American Institute of Commerce Stenos
The American Institute of Commerce Stenos of Davenport, Iowa, or AIC Stenos, was a women’s Amateur Athletic Union (AAU) team that competed nationally from the late 1930s to the early 1950s. The team was sponsored by the American Institute of Commerce of Davenport, Iowa. AIC was founded in the late 1930s by brothers Everett O. and Stephen Fenton. There was a sister school in Des Moines, American Institute of Business (AIB), which was founded in 1921 by Everett O. Fenton, and which also field a nationally prominent women’s basketball team called the Secretaries.
The AIC Stenos made its first impact in the National AAU tournament in 1941, when it took fourth place, losing the third-place game to its sister school AIB. The team earned one All American (all star) berth that year with Monica Ward.
The Stenos reached the apex of its success in 1942 and 1943 when it won consecutive national AAU titles. In 1942, AIC smashed the Hazel Walker-led Little Rock Motor Coaches in the title game, 42-25, with long-range shooting by Ruth Campbell and Margaret Macomber. This was the youngest AAU women's team to ever win a championship. Most of the team was still in high school or just out of high school, and average 17 1/2 years of age. Three AIC players made the All American team—Campbell, Macomber, and Viola Meyer The 1943 tournament final was an all-Iowa affair, with AIC beating AIB, 41-31. AIC garnered two All Americans that year--Helen Joura, who was also chosen as the Most Valuable Player, and Francis Stansberry.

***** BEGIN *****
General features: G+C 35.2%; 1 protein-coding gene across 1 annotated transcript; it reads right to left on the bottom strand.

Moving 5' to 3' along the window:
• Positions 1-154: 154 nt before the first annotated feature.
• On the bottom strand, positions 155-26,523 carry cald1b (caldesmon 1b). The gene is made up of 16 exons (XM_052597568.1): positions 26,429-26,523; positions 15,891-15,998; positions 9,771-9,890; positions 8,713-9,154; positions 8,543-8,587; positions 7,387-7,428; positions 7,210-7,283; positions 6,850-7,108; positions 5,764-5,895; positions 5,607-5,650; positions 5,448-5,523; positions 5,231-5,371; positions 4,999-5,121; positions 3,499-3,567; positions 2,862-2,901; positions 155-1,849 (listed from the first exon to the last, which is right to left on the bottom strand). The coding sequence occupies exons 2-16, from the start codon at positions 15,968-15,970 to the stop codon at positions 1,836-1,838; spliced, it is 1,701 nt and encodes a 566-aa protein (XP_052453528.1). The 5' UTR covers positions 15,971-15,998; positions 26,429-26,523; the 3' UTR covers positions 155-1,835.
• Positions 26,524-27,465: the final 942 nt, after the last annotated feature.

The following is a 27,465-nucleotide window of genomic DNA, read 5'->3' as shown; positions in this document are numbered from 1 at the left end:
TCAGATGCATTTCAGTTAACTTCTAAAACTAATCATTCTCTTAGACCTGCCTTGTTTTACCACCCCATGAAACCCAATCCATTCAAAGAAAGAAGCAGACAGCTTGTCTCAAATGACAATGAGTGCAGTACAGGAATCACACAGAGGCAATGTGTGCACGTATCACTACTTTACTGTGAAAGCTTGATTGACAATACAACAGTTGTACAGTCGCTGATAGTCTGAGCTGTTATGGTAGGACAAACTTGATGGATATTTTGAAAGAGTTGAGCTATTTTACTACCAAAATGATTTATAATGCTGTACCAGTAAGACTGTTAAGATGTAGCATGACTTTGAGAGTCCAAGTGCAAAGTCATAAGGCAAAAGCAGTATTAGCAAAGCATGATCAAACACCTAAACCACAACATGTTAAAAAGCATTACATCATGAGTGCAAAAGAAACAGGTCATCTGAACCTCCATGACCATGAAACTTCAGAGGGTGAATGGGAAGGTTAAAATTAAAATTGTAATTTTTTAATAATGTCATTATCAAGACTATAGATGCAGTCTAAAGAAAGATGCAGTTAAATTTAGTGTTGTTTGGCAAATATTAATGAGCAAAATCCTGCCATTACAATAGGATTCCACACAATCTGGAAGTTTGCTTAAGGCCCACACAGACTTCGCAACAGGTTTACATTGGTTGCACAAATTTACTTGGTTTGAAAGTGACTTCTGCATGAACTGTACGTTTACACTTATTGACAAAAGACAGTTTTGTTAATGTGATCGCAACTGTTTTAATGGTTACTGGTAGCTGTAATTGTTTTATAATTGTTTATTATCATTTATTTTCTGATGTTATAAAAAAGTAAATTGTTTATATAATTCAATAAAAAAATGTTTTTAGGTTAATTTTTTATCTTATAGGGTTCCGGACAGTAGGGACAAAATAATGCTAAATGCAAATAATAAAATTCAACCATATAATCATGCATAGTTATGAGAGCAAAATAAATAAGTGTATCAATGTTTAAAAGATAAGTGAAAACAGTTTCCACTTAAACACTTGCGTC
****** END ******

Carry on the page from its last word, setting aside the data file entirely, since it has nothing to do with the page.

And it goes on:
No more national titles came AIC’s way, but the institution did take a second place in 1952, losing to the legendary Hanes Hosiery team. That year, the team had All Americans in 6 foot, 4 inch Norma Schoute (who was a senior in high school) and Betsy Clark. The AIC Stenos proved in dramatic fashion proved the greatness of Iowa women’s basketball by winning two national AAU titles in the early 1940s, and that is the lasting legacy of the team.